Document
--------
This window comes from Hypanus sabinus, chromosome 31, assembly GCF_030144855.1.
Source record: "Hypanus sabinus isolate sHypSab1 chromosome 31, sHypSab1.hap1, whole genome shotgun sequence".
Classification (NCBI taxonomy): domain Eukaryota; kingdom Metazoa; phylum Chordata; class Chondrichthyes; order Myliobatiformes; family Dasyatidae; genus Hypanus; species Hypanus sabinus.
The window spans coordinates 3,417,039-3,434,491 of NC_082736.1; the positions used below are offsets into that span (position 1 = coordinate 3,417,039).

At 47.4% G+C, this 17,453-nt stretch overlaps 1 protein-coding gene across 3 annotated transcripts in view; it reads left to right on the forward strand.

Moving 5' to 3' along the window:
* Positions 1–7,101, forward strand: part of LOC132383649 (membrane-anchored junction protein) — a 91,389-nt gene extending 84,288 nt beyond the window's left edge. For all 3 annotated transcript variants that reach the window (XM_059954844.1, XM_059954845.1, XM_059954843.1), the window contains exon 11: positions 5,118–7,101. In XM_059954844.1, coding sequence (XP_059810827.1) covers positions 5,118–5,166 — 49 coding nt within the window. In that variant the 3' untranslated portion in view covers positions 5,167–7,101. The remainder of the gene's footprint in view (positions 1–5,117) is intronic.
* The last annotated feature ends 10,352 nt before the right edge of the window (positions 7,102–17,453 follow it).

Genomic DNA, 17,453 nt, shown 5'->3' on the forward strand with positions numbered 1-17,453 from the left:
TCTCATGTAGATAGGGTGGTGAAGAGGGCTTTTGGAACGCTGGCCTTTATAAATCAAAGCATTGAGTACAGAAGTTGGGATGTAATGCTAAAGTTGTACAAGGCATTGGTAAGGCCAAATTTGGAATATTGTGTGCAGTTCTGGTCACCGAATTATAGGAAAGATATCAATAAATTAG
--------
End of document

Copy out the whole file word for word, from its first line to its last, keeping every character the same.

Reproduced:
This window comes from Hypanus sabinus, chromosome 31, assembly GCF_030144855.1.
Source record: "Hypanus sabinus isolate sHypSab1 chromosome 31, sHypSab1.hap1, whole genome shotgun sequence".
Classification (NCBI taxonomy): domain Eukaryota; kingdom Metazoa; phylum Chordata; class Chondrichthyes; order Myliobatiformes; family Dasyatidae; genus Hypanus; species Hypanus sabinus.
The window spans coordinates 3,417,039-3,434,491 of NC_082736.1; the positions used below are offsets into that span (position 1 = coordinate 3,417,039).

At 47.4% G+C, this 17,453-nt stretch overlaps 1 protein-coding gene across 3 annotated transcripts in view; it reads left to right on the forward strand.

Moving 5' to 3' along the window:
* Positions 1–7,101, forward strand: part of LOC132383649 (membrane-anchored junction protein) — a 91,389-nt gene extending 84,288 nt beyond the window's left edge. For all 3 annotated transcript variants that reach the window (XM_059954844.1, XM_059954845.1, XM_059954843.1), the window contains exon 11: positions 5,118–7,101. In XM_059954844.1, coding sequence (XP_059810827.1) covers positions 5,118–5,166 — 49 coding nt within the window. In that variant the 3' untranslated portion in view covers positions 5,167–7,101. The remainder of the gene's footprint in view (positions 1–5,117) is intronic.
* The last annotated feature ends 10,352 nt before the right edge of the window (positions 7,102–17,453 follow it).

Genomic DNA, 17,453 nt, shown 5'->3' on the forward strand with positions numbered 1-17,453 from the left:
TCTCATGTAGATAGGGTGGTGAAGAGGGCTTTTGGAACGCTGGCCTTTATAAATCAAAGCATTGAGTACAGAAGTTGGGATGTAATGCTAAAGTTGTACAAGGCATTGGTAAGGCCAAATTTGGAATATTGTGTGCAGTTCTGGTCACCGAATTATAGGAAAGATATCAATAAATTAG